They are not wrong in setting up routines. It is these routines that will ensure that the school becomes a safer, more caring place. Here are some things schools do to ensure that schools are safer places:
- Ensure that every part of the school is supervised by a teacher especially during break and sports. Corridor, Break and Sports grounds duties to be assigned separate from teaching duties (a teacher cannot be in a classroom and be teaching at the same time)
- Create a buddy system where children are paired up, or are in groups of three. They are responsible for knowing where their buddies are at any point of time, and preferably staying with them. Another version of the buddy system that has seen a reduction in school bullying is assigning an older child to look out for a younger child in the playground. If the younger child feels any danger they have a person to approach who is responsible for helping them. The choice of the system and the specific design depends upon the needs and circumstances of the school, and the details must be designed with care. The idea is to create a watchful, caring safety net for children.
- Awareness. Educate children and make them aware of their own rights over their bodies. Nobody can command them to do what is not right. (It often bothers me that when we train our children in unquestioning obedience we put them at risk. Anyone in a position of authority then must be obeyed, regardless of what they ask children to do.) Teach children about good touch and bad touch. Tell them that they have the right to say no. Teach them that their ‘no’ must be respected. Show them what to say and do to save themselves.
- Include parents in the safety community. Share their tools of keeping children safe. Help them understand that often sexual abuse comes from known people. Share the statistics and the stories. Engage experts to run the communication and workshops with parents – because these are issues that are about fears, vulnerability and hurdles – and must be handled with sensitivity.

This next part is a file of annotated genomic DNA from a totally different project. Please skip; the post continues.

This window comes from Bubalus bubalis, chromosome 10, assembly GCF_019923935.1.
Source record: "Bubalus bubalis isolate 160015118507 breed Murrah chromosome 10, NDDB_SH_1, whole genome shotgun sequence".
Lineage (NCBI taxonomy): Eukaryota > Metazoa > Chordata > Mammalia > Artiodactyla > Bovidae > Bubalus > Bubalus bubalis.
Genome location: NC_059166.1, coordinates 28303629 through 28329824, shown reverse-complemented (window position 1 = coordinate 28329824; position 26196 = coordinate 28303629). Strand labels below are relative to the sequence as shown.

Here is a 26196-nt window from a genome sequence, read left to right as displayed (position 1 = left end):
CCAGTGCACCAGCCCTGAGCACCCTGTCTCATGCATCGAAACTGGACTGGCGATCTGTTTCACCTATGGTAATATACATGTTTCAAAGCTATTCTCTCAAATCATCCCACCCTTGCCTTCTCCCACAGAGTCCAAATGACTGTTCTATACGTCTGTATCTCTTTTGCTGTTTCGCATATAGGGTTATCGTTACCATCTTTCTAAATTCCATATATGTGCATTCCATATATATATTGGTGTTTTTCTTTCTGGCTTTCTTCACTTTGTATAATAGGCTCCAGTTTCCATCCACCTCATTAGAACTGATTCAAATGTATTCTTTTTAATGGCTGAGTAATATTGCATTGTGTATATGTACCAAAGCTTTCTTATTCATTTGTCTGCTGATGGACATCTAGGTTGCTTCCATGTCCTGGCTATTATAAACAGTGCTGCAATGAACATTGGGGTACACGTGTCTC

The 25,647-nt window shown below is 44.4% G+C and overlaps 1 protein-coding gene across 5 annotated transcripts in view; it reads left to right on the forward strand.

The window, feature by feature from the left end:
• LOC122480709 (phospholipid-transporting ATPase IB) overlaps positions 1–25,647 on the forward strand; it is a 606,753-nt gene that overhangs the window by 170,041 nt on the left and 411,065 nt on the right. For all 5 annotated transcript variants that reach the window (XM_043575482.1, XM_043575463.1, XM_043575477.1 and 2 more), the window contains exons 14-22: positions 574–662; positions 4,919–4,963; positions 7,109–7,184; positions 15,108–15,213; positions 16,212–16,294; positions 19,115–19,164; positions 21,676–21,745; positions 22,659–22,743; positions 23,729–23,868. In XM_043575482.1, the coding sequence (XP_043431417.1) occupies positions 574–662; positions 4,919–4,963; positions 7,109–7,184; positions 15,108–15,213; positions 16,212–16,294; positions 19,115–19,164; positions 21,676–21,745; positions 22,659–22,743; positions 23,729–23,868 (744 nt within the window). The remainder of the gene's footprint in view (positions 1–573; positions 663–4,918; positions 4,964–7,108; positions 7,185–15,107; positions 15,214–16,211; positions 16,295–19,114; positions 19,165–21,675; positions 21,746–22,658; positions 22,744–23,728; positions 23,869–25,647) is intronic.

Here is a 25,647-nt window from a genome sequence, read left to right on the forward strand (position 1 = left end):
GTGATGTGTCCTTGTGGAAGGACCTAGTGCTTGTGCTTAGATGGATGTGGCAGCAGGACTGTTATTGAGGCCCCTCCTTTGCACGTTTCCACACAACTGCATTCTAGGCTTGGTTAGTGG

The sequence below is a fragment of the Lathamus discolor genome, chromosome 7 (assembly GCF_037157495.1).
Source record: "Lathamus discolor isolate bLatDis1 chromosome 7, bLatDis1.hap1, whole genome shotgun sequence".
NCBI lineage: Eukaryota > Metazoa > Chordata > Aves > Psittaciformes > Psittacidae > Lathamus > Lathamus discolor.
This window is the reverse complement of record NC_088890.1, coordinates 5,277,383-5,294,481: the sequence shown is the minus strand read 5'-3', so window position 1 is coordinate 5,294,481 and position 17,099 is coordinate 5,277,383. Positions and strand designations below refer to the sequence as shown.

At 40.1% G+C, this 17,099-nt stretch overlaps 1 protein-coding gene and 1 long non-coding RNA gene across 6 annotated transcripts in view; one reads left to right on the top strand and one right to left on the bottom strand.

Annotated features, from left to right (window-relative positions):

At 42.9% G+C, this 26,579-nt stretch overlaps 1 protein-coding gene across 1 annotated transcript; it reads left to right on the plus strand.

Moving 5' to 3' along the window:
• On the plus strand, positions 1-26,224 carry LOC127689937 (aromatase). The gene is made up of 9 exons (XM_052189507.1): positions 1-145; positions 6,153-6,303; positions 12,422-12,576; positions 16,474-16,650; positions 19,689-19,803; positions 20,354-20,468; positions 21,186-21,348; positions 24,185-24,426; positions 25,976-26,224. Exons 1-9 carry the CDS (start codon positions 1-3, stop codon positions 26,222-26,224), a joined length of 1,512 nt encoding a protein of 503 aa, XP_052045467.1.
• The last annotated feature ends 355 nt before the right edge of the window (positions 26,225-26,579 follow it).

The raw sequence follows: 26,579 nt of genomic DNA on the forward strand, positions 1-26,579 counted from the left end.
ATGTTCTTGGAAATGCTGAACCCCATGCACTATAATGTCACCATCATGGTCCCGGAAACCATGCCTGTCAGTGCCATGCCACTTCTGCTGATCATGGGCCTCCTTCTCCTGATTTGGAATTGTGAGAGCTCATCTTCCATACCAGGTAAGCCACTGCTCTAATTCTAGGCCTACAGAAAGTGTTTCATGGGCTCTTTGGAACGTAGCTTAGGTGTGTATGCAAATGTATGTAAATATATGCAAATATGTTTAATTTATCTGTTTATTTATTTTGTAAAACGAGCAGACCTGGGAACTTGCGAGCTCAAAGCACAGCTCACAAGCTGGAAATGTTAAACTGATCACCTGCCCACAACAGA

- Create an atmosphere of open communication within the school. Let children chatter freely with teachers, with head teachers and each other, sharing their fears and hopes. This is no guarantee that there will be no abuse in the school but healthy and open conversations can often identify potential flash points and early action can be taken to save children from harm.
There are more lists available for school leaders that will help them keep their school safe. Some of them are linked below. Even with the best of care, and the best of intentions there is no guarantee that something bad will not happen. Even so, with care, with vigilance and with supervision the school can be made a safe space. It takes effort, and this effort must be put in by the schools. At the end of the day, for a school leader – there is no substitute to management by walking around.
http://www.edweek.org/ew/articles/2014/04/02/27erinslaw_ep.h33.html (excellent article)
Meeta Sengupta is a writer on Education. She can be contacted via twitter and her handle is @meetasengupta.